installed BCD on XP?

#1
This was the title of a thread in 2008 - http://neosmart.net/forums/showthread.php?t=2663&page=1 and it seems I did something similar while trying to fix Win 7 with EasyBCD. If I set the Win 7 drive first in boot order, the XP drive doesn't show at startup. But if I set the XP drive first, it apparently shows as "Windows 7" and then returns an error page when chosen. The error is "Boot Config Data file does not contain a valid OS entry" and then a file is listed, either "\Boot\BCD" or "Windows\System32\winload.exe." I assumed that referred to the XP drive, but I couldn't find a winload.exe file in the drive or its backup. I tried XP's Recovery Console, but it stopped right away with the message that XP couldn't find any hard drives installed. What do you suggest next? Btw, before doing this I made a clone of the XP drive partition (EaseUS Partition Master), if it would be of any help in solving this.

I was using EasyBCD because my Win 7 drive wouldn't boot without the XP drive connected and listed first in the BIOS' boot order; System Repair and bootrec.exe and Diskpart hadn't solved it. After using EasyBCD, I tried Win 7's System Repair again and it fixed the problem. That drive can now boot with or without the other HDDs. So now I just have to fix the XP problem.

P.S. Note: This post entry box and the icons above it don't show in Opera browser when starting a new thread (I switched to IE9). Strangely, the box/icons only show correctly when editing, although the last icon, Spell Check, doesn't show then either. With a new thread, the box/icons start to load then disappear. Screenshot attached.

Thanks,
 

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Terry60

Knows where his towel is.
Staff member
#2
Sounds like W7 originally installed its boot files with XP and autmatically dual-booted it (default if it sees a "system" partition already exists) and now you've managed to create a new BCD on W7. The problem is that the new one doesn't contain an XP entry yet.
Just add one (auto-configure) and you should be fine.

(there are several inconsistencies between webkit and non-webkit browser engines since the forum was upgraded to the latest vBulletin release.)
 
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#3
...you've managed to create a new BCD on W7. The problem is that the new one doesn't contain an XP entry yet.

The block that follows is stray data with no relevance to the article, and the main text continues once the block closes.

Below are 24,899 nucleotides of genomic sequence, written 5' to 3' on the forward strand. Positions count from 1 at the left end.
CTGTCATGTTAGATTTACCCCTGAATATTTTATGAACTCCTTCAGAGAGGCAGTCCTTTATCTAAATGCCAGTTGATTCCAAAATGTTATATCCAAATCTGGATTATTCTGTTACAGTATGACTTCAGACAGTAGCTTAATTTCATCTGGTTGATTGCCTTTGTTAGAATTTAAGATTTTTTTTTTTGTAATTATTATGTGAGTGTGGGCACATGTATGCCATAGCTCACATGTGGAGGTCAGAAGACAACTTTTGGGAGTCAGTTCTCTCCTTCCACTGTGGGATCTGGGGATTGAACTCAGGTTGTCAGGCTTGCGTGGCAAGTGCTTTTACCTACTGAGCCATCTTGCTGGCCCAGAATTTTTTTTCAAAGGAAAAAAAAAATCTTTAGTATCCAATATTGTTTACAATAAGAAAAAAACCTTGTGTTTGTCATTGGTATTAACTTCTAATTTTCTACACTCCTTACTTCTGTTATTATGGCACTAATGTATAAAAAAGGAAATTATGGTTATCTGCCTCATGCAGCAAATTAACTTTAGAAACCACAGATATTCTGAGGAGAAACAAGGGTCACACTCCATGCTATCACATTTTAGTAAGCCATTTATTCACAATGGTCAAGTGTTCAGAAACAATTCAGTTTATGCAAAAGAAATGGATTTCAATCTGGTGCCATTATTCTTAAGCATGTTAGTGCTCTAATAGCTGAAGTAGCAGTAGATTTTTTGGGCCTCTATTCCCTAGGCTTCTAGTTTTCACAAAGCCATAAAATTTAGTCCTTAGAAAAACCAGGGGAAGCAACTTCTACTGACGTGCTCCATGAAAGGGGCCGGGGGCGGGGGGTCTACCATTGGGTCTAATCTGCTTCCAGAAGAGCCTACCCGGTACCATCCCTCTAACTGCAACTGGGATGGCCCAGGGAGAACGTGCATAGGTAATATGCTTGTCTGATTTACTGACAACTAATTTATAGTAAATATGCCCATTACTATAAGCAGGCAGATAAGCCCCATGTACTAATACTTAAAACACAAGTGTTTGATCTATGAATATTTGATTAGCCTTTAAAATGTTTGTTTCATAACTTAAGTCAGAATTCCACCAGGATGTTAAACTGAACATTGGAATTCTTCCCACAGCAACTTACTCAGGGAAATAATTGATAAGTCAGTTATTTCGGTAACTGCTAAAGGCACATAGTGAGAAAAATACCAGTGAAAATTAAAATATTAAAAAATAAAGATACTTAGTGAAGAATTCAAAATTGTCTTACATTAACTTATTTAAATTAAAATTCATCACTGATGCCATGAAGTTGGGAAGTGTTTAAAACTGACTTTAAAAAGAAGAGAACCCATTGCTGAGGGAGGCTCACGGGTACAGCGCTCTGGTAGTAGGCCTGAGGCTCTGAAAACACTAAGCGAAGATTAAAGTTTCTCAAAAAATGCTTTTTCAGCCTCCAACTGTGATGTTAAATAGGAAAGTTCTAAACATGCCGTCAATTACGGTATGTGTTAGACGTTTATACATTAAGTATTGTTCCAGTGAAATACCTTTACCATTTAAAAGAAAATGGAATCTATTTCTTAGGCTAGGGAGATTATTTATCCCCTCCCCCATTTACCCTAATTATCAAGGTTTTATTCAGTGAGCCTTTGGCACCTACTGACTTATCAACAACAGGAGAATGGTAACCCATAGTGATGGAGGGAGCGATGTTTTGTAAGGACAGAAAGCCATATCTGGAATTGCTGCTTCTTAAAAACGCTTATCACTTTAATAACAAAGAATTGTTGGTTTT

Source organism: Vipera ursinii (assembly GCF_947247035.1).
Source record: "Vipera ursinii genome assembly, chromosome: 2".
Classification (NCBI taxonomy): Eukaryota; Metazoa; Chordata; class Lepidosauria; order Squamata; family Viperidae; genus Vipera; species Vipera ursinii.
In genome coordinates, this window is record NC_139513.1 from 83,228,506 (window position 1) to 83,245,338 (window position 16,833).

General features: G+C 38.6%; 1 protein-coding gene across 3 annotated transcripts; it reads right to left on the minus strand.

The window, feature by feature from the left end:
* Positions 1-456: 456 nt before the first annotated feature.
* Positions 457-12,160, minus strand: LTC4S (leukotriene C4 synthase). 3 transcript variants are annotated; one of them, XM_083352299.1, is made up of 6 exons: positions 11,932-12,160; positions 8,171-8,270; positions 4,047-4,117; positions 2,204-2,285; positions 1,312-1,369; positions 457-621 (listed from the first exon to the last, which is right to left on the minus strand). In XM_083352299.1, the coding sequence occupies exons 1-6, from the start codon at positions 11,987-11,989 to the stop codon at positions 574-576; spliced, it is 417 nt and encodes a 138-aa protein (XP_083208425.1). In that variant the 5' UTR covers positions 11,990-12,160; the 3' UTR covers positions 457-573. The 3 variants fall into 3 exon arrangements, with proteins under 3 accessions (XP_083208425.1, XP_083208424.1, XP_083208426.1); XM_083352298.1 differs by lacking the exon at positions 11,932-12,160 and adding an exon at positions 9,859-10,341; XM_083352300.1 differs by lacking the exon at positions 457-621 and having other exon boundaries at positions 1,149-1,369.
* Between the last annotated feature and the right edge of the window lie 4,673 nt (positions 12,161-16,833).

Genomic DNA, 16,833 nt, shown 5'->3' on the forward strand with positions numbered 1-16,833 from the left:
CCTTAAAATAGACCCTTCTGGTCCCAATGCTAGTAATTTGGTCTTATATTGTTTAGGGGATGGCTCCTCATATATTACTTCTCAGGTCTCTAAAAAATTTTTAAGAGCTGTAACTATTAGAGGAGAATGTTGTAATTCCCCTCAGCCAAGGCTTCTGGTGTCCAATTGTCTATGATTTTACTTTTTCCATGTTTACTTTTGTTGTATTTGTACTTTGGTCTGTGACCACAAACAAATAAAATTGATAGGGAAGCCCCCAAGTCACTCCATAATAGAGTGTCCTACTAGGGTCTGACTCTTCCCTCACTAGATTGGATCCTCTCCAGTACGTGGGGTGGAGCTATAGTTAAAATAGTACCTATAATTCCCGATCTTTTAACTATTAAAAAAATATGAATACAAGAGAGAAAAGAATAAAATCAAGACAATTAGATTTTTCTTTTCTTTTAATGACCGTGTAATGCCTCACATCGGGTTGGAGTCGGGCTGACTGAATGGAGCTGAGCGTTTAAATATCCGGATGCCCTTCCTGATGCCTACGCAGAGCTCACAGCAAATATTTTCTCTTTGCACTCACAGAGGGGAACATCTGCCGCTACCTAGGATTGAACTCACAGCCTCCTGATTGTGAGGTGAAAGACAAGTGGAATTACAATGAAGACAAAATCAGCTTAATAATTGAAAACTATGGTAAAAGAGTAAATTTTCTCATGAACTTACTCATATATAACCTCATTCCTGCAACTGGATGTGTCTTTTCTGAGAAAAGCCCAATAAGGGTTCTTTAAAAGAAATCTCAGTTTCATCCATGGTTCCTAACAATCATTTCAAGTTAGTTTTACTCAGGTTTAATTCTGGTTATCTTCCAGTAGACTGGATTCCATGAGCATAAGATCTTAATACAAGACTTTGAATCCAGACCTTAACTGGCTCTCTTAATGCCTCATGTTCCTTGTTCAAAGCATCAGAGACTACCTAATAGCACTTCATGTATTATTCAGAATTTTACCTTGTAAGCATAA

Just add one (auto-configure) and you should be fine.
I wasn't sure what you were suggesting and didn't get anywhere with Bcdedit and its options. Then, coming back to EasyBCD later...

Ok, it looks like things are mostly solved. Looking at EasyBCD again what I've discovered is that 1) the second Windows 7 I've been seeing in start up is really the clone I put on another drive, not XP renamed; the clone presumably doesn't have a BCD, which is why it returns an error and doesn't fix with System Repair; and 2) I tried "Add New Entry" to see it would find the XP drive and it did! I can now boot to that (ahh...). What clued me in on the second Win 7 explanation is that now if I pick XP at startup, there are two choices, the original and its clone on another HDD; only the first will boot, since the other presumably doesn't have an MBR. Is there any problem with that clone getting an MBR? That would allow me to delete the current XP/C partition and make it easier to pass to Win 7's SSD.

Update 2: Question: How can both the Win7 and XP drives show as I: dirve in EasyBCD, while in Windows they show and boot to I and C, respectively? I was playing with drive letters and ended up with three Win 7's and one XP. I reverted and got rid of the extra Win 7's, but XP wouldn't boot until I deleted the existing C: entry and added a new entry, which found XP in I. I tried changing it to C, but again it wouldn't boot until it went back to I. Here's what it looks like in EasyBCD and Windows Explorer:
EasyBCD boot with two same letter drives.jpg Opera email hard drives.jpg


(Where are suggestions made about EasyBCD's interface? When there are multiple identical entries, as I ran into, it's difficult to figure out which is which in the Edit Boot Menu screen. I assumed that they were in the same order as the View Settings window, but that didn't seem to be the case. Whether it is or not, having some identifying info in the Edit Boot Menu screen that correlates with the View Settings screen would make it easier to use.)
 
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Terry60